Well, this past Friday we heard a peep – a die-hard randonneur on one of our Boulder Bicycles who really accumulates the miles reported the classic Synergy OC problem. We then looked at the shop demo bikes and wheels. The 700c rear wheels with only modest miles on them are fine. But the 650b rear that has been on multiple bikes and had lots and lots of miles on it did show the cracking around the drive side eyelets.
So, that meant immediate investigation. Our first step was to contact Velocity and ask them if they have widespread problems and also for a take on what the ideal drive-side tension should be on the Synergy OC rims. The person we spoke with said they build the rims to 120 to 130 Kilograms. That seems very high. The Velocity contact indicated that there were some Synergy OC rims that seemed to have “issues”, but those were limited to some small batches from extrusions that weren’t up to spec. They also indicated that the overall defect (= return rate) on the Synergy OC rims is extremely low. They admitted, though, that many folks may not have inspected their rims to and realized there is a problem, though. But good news is they stand behind the product and a dealer can get a replacement rim on warranty which is very reassuring.
But, is that the whole story? What is a wheel builder to do? The consensus is that with the OC design, the rim can essentially “rock” and stress the rim near the eyelets more than a non-OC design. We did some calling around, and the vibe from others who have used these rims (and also seen similar issues) is that it is important to not tension the Synergy OC as high as one would a typical modern rim. The typical rule is to take a modern rim up to about 110kg. Based on what we heard talking with others, it seems that 100kg is the upper limit. So our thoughts are that a Synergy OC rear should be built with extremely close tensions in the 95 to 100kg range for the drive side rear. Interestingly, the Velocity contact felt that tension that is too low could also cause problems. And in any case, the tension we were building at should not be an issue. But it is an issue.
Even better news is that nobody has had a serious failure that we’re aware of due to this issue. It seems that over time, the nipples may start to pull inward, resulting in reduced tension and a failure of the wheel to stay true or dished. But because the rim is a box section, the upper web keeps the rim intact. Of course, if one waits for cracks get really bad, all bets are off. But it is likely that many folks may have this issue and not noticed because the wheel can remain quite true, dished, and tensioned, even with some pretty sizeable cracks forming.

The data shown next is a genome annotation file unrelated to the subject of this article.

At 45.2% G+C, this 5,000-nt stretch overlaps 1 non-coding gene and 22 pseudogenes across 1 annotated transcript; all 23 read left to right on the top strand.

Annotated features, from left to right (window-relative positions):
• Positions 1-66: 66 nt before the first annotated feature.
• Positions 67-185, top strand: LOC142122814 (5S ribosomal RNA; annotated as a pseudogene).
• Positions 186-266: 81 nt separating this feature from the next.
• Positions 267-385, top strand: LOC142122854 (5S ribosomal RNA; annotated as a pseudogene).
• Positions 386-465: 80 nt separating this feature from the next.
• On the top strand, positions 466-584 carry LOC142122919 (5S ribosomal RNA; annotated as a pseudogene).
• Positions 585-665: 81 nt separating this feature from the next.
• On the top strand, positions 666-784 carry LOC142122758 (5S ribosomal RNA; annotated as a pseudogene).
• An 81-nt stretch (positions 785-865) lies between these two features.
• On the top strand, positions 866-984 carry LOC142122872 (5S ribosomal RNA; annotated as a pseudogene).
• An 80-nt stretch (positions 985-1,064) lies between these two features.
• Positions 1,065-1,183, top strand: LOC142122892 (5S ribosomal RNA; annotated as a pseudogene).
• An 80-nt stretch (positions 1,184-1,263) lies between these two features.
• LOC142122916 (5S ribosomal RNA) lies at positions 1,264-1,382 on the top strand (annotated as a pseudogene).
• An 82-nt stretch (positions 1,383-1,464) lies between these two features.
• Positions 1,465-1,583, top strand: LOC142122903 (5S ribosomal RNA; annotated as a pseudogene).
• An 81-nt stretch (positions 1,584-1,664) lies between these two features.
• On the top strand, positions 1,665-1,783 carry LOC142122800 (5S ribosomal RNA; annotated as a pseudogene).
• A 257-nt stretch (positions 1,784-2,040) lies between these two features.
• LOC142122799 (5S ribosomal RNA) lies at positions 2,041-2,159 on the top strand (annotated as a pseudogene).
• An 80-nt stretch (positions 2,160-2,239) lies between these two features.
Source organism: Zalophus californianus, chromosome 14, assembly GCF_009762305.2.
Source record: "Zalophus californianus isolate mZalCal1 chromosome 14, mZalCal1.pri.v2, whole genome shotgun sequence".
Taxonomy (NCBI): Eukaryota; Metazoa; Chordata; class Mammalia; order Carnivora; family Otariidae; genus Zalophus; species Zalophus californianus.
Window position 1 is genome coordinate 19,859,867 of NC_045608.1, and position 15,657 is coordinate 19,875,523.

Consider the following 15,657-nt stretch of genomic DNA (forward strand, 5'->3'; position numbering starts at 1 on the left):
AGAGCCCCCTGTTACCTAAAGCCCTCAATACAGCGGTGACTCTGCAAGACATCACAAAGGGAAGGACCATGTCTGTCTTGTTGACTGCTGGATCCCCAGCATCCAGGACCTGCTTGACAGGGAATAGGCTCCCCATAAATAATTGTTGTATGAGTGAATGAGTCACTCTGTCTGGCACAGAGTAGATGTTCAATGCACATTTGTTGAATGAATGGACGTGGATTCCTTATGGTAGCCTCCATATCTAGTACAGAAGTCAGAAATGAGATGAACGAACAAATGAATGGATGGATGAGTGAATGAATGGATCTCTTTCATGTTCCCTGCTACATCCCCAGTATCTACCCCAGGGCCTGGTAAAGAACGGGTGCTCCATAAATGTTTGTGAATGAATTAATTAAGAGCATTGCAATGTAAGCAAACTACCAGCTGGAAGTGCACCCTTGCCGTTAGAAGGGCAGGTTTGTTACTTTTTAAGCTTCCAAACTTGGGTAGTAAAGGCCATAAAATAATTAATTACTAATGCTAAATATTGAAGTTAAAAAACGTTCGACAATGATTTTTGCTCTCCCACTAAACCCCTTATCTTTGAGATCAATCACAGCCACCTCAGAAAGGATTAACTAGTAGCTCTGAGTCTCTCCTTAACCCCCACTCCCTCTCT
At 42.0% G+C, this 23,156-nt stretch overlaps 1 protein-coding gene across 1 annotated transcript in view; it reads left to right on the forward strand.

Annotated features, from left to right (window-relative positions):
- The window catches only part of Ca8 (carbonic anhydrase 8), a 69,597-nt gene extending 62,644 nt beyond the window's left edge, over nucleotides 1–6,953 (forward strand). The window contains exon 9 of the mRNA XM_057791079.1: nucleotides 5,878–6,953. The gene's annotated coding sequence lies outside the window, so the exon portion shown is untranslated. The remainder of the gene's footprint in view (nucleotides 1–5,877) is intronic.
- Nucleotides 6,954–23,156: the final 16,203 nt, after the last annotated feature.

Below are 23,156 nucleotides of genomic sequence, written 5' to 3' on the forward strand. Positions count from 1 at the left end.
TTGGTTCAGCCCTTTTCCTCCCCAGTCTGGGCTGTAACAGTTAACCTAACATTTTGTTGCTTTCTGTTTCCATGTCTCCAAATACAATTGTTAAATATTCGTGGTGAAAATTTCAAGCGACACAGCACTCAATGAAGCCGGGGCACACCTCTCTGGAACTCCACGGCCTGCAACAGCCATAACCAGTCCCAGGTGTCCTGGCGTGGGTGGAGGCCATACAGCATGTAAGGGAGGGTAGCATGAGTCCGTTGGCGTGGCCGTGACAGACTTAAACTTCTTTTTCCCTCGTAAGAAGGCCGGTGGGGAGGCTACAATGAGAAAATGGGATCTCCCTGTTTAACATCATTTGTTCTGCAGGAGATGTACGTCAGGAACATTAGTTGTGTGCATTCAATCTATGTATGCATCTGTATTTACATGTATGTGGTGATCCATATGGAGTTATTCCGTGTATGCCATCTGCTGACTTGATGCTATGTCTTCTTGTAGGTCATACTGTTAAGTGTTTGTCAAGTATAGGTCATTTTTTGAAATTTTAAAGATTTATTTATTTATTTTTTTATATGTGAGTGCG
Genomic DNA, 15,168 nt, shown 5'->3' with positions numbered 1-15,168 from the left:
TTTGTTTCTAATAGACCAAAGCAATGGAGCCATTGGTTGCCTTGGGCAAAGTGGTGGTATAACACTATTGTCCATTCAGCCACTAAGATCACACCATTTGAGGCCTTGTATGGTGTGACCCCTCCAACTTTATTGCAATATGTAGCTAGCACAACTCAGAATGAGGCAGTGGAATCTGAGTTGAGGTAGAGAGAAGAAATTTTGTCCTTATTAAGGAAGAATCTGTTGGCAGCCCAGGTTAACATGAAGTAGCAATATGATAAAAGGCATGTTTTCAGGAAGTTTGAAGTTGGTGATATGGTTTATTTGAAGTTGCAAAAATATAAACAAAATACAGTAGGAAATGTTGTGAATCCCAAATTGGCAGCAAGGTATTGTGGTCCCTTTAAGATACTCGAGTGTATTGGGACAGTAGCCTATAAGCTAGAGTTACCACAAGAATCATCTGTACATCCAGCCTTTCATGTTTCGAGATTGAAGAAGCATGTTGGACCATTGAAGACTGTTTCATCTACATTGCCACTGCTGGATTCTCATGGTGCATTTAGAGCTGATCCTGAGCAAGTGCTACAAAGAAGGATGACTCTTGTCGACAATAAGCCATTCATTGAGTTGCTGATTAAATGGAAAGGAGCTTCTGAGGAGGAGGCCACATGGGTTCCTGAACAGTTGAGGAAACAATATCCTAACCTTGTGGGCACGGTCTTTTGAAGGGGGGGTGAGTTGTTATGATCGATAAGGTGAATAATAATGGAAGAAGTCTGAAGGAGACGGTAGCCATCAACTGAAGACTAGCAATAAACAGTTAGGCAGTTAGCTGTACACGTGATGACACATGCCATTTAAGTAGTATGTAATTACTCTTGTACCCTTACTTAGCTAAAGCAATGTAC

So what should one do if you have Synergy OC rims? We’ll we’re still building with them, but at lower tensions and expect they will be fine. We’ve also double checked our tensiometer calibrations more carefully to be sure we’re not erring on the high side. If you are on a bike with these rims, have the tension checked and see if it is over 100kg on the drive side (you will probably need a good bike shop for this). If so, and there are no cracks present, have the shop (or yourself if you do your own wheelbuilding) back off the tension on the drive (and non drive to maintain dish) to that 100kg max.
If you have wheels that do show cracks, Velocity will provide replacement rims – your shop can take care of this (or if you’re the wheelbuilder you can probably just contact Velocity) although you will probably need to pay shop labor and buy new spokes.
If we built the wheels for you, we’ll do what it takes to make sure you’re taken care of. We’ll either take care of it at our shop, or assist you in getting them re-tensioned or rebuilt if the tension is high. While sidewall wear of a rim is normal wear and tear, cracking of a rim at an eyelet is not normal and is something we warranty (assuming the wheels weren’t terribly abused or ridden for so many miles that they were near the end of their lifespan anyway, rim sidewalls do wear out after all!)
Just this week, a Boulder Bicycle frame customer had their bike assembled and wheels built at their local (and very reputable) shop and they tensioned the wheels beyond what we’d now suggest. So a bit of extra shop time now to reduce the tension a bit may prevent a reduction of the rim’s useful lifespan.
So this is our take on this, and Velocity DOES NOT agree about going with the 100kg limit as they think higher tensions are fine according to the person we spoke with. But based on all the information we have at this point, we feel that the reduction in tension for drive side rears to a target 100kg max is wise. And for fronts, about 95 to 100kg should be good as well (no reports from anyone of failing front (i.e non-OC) rims.
Mike Kone in Boulder CO USA
Rene Herse Bicycles inc.